As we observed the students using these mentor texts to scaffold their revision process, we noticed another pattern emerging. Students started studying each other’s writing. Explaining to each other the craft moves they tried and why they tried them in that moment of the story. It was powerful to watch them confer purposefully with each other and look to each other as mentors.
I believe there needs to be more fluidity between our reading and writing workshops. If a student notices something that is perfect for her writing during reading workshop, I want her to get up and get her writing to capture this idea. If a student is stuck during writing workshop, I want him to get up and head to the classroom library. When the going gets rough, writers get up and read. Our students need to know this, and we need to give them the opportunity to move between reading and writing as needed. This is the process authentically used by readers and writers. It also encourages our students to look within and develop agency in their writing process. Using mentor texts is a strategy that will last a lifetime.
It is important to remember that, “the learning environment is ‘the third teacher’ that can either enhance the kind of learning that optimizes our students’ potential to respond creatively and meaningfully to future challenges or detract from it” (Fraser, 2012; Helm et al., 2007; OWP/P Architects et al., 2010). In my most recent book co-authored with Tammy Mulligan, It’s All About the Books, we suggest having a section in the classroom library that is dedicated to mentor texts, so students know there is a place to go when they are looking for a particular type of mentor text. The classroom library can be the third teacher if it is designed to support our writers.
I also love including student writing in this section of the classroom library. There is no better way to say, “You are a writer,” than to include a student’s writing in the classroom library. It gives them an authentic audience and it gives classmates another mentor text to study and use in their own writing. I also include teacher writing in this section of the classroom library. It is helpful for students to have time to truly study the writing their peers and teachers share. They can also easily access the author to ask questions since they are members of the classroom community.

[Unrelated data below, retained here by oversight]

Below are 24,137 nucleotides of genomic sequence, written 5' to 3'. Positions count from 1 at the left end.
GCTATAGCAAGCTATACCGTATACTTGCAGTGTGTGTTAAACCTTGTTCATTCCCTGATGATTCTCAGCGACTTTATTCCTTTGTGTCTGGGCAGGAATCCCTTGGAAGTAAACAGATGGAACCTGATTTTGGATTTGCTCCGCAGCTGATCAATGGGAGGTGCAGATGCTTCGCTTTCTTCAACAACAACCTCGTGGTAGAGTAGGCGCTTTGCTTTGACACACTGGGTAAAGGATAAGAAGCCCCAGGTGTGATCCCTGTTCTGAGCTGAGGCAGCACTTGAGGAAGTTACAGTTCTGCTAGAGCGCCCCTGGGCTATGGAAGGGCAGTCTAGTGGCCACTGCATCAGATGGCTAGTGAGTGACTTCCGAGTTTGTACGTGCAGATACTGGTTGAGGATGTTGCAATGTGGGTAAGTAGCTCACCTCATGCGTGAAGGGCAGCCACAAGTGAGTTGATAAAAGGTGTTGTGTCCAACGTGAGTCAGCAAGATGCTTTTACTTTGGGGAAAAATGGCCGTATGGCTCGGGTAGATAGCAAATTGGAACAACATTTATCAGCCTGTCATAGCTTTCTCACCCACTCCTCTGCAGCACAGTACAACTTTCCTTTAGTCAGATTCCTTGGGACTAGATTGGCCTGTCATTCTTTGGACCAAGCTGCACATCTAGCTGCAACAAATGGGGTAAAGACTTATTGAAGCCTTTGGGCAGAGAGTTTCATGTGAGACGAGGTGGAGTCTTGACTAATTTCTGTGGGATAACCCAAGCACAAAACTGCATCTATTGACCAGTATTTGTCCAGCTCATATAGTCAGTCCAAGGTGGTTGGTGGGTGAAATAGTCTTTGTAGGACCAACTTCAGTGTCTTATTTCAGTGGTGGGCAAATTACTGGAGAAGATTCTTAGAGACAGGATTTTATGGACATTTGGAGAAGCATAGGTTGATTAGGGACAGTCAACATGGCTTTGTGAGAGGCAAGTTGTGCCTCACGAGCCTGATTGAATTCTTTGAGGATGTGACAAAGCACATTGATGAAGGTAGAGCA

There is a lot of space for approximation between teacher modeling and student application. “Mentor texts empower students to become independent, which is crucial because they will not always have you as their writing teacher. If students develop an understanding of how to tap into the power of mentor texts, they will be able to seek out their own mentors in the future” (Ayres and Shubitz, Day by Day, 2010). The process of revision should be active, playful, and meaningful. We need to get out of our students’ way and let them give it go. The more they try things out and look to authors – professional, teacher, and student authors – as mentors, the more they will embrace and find joy in the revision process.
Clare Landrigan is a staff developer who is still a teacher at heart. She began her work as an educator over twenty years ago, teaching in an integrated first- and second-grade classroom at the Eliot Pearson Children’s School in Medford, MA. She now leads a private staff development business and spends her days partnering with school systems to help them implement best practices in the field of literacy. Clare is the coauthor of the book, It’s All About the Books: How to Create Bookrooms and Classroom Libraries That Inspire Readers. She believes that effective professional development includes side-by-side teaching, analysis of student work, mutual trust, respect, and a good dose of laughter. You can find Clare online at Twitter, and at her website, where she blogs about books and the art of teaching.